How did Astronomers deduce that the Sun was not a ball of fire?

  • Its common knowledge that people used to think that the sun is a ball of fire or molten metal, but when did science start to prove otherwise?

    Comments are not for extended discussion; this conversation has been moved to chat.

  • HDE 226868

    HDE 226868 Correct answer

    2 years ago

    I think it's maybe not the case that there was a moment when the astronomy community conclusively rejected the ball-of-fire hypothesis; astronomers simply accumulated more and more evidence against it. If you want to put a rough date on it, you could put your finger somewhere in the middle of the 19th century, as by then, other ideas had taken hold.

    Back in the classical period, Anaxagoras had proposed that the Sun was a heap of molten metal. I don't know whether this was widely accepted by his contemporaries. The idea of the Sun as a ball of metal or fire certainly persisted for some time, though perhaps largely for lack of any better ideas. We didn't even understand oxygen and combustion until the work of Lavoisier and others in the late 18th century, so detailed calculations were presumably out of the question for a millennium or two after Anaxagoras. I don't know when calculations of how long combustion could sustain the Sun were first done, but it appears to have been not more than several decades after the theory of combustion was developed.

    Why? Well, we can say that by the middle of the 19th century, the predominant explanation for the Sun's luminosity was not the burning of coal but instead gravitational potential energy. By the 1860s, it was widely known that chemical reactions could only power the Sun for a few thousand years. We also now had a potentially viable alternative: a decade earlier, Hermann von Helmholtz had begun exploring the idea that gravitational contraction of some sort, by what we now call the Kelvin-Helmholtz mechanism, was the source of energy, with gravitational potential energy being transformed into heat$^{\dagger}$. Around the same time, Lord Kelvin suggested that meteors falling into the Sun provided the necessary energy, a similar mechanism to Helmholtz's. I believe astronomers continued with the contraction hypothesis through the turn of the century - I've seen an article written around 1900 to that effect.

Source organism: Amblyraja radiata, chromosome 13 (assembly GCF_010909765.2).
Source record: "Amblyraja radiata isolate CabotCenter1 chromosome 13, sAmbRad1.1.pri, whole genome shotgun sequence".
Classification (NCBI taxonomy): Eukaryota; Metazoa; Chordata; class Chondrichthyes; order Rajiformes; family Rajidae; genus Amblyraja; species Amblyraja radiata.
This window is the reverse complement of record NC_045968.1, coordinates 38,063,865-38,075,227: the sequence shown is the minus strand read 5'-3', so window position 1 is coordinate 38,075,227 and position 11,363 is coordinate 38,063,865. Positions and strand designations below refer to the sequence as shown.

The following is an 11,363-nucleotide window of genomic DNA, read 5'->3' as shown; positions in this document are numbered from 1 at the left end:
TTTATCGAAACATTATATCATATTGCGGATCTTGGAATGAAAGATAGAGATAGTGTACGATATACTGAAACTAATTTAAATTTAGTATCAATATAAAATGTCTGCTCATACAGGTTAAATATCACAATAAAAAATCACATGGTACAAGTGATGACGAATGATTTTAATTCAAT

However, during the early and mid- 1900s, quantum theory and nuclear physics were being developed, and the work of Eddington, Bethe and others would lay the groundwork for our current understanding of solar energy production. Previous models (including, finally, Kelvin-Helmholtz contraction) were now known to be insufficient because they allowed the Sun to shine for only thousands or millions of years, and geologists had established that Earth itself was much older than this. Fusion, on the other hand, allows the Sun to survive for billions of years - a timescale that matches up well with the age of the Earth. We also knew that hydrogen and helium were the dominant constituents of the Sun and other stars; while Wollaston and Fraunhofer had performed the first solar spectroscopy observations in the early 1800s, the true composition of the Sun was not accepted for more than a century, when Cecilia Payne made a detailed study of spectral lines.

    $^{\dagger}$ While this does produce heat in various bodies, including T Tauri stars, it is not significant in most stars beyond that stage.

    “it is not significant in most stars” – well it is; it's what's gets fusion going in the first place! It is just by itself not enough to keep the star from cooling down again quickly.

    @leftaroundabout Fair point! I've edited to change that phrasing.

    "understand oxygen and combustion until the work of **Lavoisier**", +1. (prior to the edit, this answer wasn't in 'human readable text', nor did it mention the person who figured it out)

    @leftaroundabout "Quickly" being relative, of course. It's still enough for hundreds of millions of years, and in the case of objects like white dwarves, it's enough to keep them shining for longer than the Sun is going to spend on the main sequence. That's part of why we didn't search very hard for a better explanation - there was a long... let's say fight... between geologists who've been finding more and more evidence that the Earth's age is on the order of billions of years, and physicists who thought that was preposterous.

    @Luaan A white dwarf cools from a solar luminosity to a tenth of that in less than a few million years. They are "long-lived" at luminosities of $10^{-5}$ to $10^{-6}$ that of the Sun.

    Just to add to the history here, it actually took a long time before people decided that gravitational collapse alone couldn't sustain the Sun because they had no idea how old it was and similarly also didn't know how old the Earth was (presumably both would be approximately the same age). It took strong advances in geology (some by Darwin himself, in his attempt to prove evolution) before people started believing the Earth and thus the Sun was older than hundreds of millions of years and thus gravitational collapse could not support the entire energy output of the Sun.

    "detailed calculations were presumably out of the question for a millennium or two". I guess you meant for a century or two unless it's hyperbole.

    @farhanhubble Anaxagoras was living circa 500 BCE, so I did indeed mean "millennium".

License under CC-BY-SA with attribution

Content dated before 7/24/2021 11:53 AM

Tags used